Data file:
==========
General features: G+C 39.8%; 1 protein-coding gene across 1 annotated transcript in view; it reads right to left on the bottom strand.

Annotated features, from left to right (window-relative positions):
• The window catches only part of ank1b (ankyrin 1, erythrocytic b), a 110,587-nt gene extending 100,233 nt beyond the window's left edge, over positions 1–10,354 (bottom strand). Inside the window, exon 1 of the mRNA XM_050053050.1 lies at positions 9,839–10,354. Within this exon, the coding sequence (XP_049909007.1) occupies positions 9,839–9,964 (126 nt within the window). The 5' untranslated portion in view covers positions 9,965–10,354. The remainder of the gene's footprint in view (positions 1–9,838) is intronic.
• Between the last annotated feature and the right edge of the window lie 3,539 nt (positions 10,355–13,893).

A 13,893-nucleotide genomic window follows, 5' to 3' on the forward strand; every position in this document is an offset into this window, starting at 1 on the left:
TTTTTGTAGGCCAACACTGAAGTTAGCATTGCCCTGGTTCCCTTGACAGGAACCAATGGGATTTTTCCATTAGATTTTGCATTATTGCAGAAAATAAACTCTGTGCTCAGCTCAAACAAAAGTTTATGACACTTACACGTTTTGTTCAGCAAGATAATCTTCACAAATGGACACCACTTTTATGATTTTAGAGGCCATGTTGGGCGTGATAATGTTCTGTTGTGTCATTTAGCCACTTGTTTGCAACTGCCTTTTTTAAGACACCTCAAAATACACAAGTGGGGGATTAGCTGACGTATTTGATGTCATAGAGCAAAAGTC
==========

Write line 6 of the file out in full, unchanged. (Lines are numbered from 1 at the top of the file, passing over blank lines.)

TTTTTGTAGGCCAACACTGAAGTTAGCATTGCCCTGGTTCCCTTGACAGGAACCAATGGGATTTTTCCATTAGATTTTGCATTATTGCAGAAAATAAACTCTGTGCTCAGCTCAAACAAAAGTTTATGACACTTACACGTTTTGTTCAGCAAGATAATCTTCACAAATGGACACCACTTTTATGATTTTAGAGGCCATGTTGGGCGTGATAATGTTCTGTTGTGTCATTTAGCCACTTGTTTGCAACTGCCTTTTTTAAGACACCTCAAAATACACAAGTGGGGGATTAGCTGACGTATTTGATGTCATAGAGCAAAAGTC